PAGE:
The Centers for Disease Control and Prevention (CDC) recently reported on the first 23 patients infected through blood transfusion, six of whom died [3]. Although they are a very small minority of the WNV cases reported, transfusion-acquired infections are potentially avoidable, and public health authorities moved quickly to try to safeguard the blood supply from the virus. The Food and Drug Administration (FDA) accelerated the approval of two investigational nucleic acid-based blood-safety tests, and screening of donations was initiated by July 2003 [4]. WNV was subsequently detected in 818 blood donations [3], leading public health officials to conclude that the screening program had prevented at least some WNV transmission. Nonetheless, at least six cases of transfusion-associated WNV have been reported since the initiation of the testing, raising concern that current testing strategies may be inadequate.

The choice of optimal screening strategy will likely depend on the prevalence of WNV infection among donors, the duration of the epidemic season, the dilution of the pooled samples, and the underlying health status of blood-transfusion recipients. Although screening of blood by nucleic acid test (NAT) is currently mandated by the FDA, actual implementation of screening strategies is largely at the discretion of the individual states and the blood-collection agencies. For example, the FDA specifies that testing must be performed in all states from May until the end of October, but allows year-long testing if states deem it necessary [4]. Similarly, NAT can be performed on individual blood donations or on pooled samples. Compared to individual sample testing, the pooling of samples lowers screening costs at the expense of diminished assay sensitivity [5]. Furthermore, current policy mandates screening blood for all transfusion recipients. A subset of transfusion recipients may have an impaired immune response owing to malignancy, HIV, or to the use of immunosuppressive drugs. Targeted screening of blood designated for immunocompromised patients, who are most at risk of developing severe consequences following WNV infection, may be an alternative to universal screening. This approach has been used to prevent transfusion-associated cytomegalovirus infection in immunocompromised patients [6].

To identify the most medically effective and cost-effective screening strategies under a range of different circumstances, we conducted a cost-effectiveness analysis of alternative strategies for WNV blood screening and considered the effects of variable assay characteristics, transfusion outcomes, and pricing that may affect current and future policy decisions.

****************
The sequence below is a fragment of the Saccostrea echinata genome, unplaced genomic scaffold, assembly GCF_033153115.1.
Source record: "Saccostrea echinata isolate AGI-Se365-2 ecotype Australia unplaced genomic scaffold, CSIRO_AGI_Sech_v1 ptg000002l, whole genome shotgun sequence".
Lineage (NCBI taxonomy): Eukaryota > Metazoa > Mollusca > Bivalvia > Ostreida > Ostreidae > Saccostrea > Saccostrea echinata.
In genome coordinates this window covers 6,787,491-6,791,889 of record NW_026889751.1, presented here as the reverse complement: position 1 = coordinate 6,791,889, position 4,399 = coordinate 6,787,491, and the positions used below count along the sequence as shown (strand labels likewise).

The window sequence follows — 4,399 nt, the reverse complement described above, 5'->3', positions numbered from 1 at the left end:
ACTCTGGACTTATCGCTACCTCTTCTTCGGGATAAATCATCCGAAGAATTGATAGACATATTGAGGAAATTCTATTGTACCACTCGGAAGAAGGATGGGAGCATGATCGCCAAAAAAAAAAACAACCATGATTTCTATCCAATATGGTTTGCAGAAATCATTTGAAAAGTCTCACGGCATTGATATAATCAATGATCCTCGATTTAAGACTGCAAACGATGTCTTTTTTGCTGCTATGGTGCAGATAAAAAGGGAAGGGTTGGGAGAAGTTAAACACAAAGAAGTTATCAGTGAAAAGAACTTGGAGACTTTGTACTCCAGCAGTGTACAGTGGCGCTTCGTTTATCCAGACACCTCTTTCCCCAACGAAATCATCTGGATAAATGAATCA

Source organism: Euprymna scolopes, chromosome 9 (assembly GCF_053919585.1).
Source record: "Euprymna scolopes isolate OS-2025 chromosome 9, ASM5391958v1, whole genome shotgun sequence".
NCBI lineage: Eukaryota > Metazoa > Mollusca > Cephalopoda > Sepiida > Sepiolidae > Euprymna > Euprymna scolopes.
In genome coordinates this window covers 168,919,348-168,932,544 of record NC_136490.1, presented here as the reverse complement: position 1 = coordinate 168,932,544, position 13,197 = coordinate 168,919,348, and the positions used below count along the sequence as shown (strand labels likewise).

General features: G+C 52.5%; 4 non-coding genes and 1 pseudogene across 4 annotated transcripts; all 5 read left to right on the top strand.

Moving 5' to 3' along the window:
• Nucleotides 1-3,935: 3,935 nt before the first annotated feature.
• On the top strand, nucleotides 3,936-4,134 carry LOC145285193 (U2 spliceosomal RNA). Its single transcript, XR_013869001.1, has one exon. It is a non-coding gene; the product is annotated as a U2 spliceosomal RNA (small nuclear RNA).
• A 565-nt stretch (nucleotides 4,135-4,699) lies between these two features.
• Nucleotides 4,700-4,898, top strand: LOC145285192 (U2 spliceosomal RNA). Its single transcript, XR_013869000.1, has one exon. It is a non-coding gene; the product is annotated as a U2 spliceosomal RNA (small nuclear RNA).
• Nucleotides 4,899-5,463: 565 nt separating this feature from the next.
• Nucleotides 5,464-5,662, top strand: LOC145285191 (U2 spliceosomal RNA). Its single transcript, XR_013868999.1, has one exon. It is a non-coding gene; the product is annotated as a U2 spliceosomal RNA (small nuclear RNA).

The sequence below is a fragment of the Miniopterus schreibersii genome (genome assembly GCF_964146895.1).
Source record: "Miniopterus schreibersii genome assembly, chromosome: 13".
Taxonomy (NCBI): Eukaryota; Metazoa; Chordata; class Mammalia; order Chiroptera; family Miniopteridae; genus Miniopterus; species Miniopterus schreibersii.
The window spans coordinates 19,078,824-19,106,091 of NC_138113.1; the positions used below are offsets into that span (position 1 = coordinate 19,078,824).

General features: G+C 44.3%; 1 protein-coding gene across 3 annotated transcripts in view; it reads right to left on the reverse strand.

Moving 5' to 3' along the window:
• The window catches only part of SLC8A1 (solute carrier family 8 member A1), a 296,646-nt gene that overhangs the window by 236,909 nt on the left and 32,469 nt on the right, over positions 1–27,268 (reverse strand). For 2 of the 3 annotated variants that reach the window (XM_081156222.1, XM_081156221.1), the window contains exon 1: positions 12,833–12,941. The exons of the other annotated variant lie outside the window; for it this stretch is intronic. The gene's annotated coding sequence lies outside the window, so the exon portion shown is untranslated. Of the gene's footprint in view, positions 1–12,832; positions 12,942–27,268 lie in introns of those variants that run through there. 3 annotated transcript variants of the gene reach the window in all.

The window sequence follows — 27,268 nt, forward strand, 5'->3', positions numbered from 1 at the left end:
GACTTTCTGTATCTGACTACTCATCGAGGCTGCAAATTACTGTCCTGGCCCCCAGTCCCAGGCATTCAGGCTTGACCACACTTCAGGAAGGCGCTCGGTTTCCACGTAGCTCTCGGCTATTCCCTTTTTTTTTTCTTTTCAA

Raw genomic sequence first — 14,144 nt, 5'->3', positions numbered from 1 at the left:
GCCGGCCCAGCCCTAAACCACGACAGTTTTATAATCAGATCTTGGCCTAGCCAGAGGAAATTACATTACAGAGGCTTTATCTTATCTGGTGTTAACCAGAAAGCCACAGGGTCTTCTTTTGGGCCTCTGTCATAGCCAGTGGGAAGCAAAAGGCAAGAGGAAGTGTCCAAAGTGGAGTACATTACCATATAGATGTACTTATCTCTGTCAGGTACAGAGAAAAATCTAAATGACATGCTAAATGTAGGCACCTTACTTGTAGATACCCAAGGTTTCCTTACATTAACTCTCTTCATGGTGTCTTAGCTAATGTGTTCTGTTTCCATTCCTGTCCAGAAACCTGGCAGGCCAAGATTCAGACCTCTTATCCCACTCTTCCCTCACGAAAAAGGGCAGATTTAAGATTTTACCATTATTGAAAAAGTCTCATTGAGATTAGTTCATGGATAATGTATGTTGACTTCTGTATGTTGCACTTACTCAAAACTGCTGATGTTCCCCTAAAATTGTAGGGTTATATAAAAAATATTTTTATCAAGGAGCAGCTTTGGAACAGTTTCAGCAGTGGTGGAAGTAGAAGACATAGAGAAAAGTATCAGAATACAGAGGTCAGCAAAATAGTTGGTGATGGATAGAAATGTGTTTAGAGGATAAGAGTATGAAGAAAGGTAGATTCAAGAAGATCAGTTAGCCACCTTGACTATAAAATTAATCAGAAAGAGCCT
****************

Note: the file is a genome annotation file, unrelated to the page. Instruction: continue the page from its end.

Methods

Analytic Overview

We developed a state-transition model to simulate the natural history of WNV infection transmitted from blood donors to transfusion recipients. The model was used to estimate lifetime costs, life expectancy, and quality-adjusted life expectancy for different blood-screening strategies in a target population of people receiving blood transfusions. Since the cost-effectiveness of screening depends on the prevalence of infectious cases among blood donors, the analyses were performed for three different populations of donors residing in states in which the incidence of WNV varies in intensity and duration of the natural transmission season. Parameters describing the natural history of transfusion-associated WNV were derived from the literature. The implications of alternative parameter values were evaluated in sensitivity analyses. We chose the 95% confidence interval of estimated probabilities to establish clinical parameter ranges, and we consulted experts in the field to establish price and assay ranges.

We adopted a societal perspective and followed the reference-case recommendations of the Panel on Cost-Effectiveness in Health and Medicine [8]. Future costs and QALYs saved were discounted at an annual rate of 3%. Alternative screening strategies were compared using the ICER. We assessed the internal consistency and face validity of our model by predicting the number of transfusion cases for each state for 2002 and comparing these outputs with the number of cases reported to state health departments for that year (R. J. Powell, K. Signs, R. Timperi, K. A. Winpisinger, personal communications). We conducted extensive sensitivity analyses to evaluate the stability of our conclusions over a wide range of parameter estimates and assumptions.

Strategies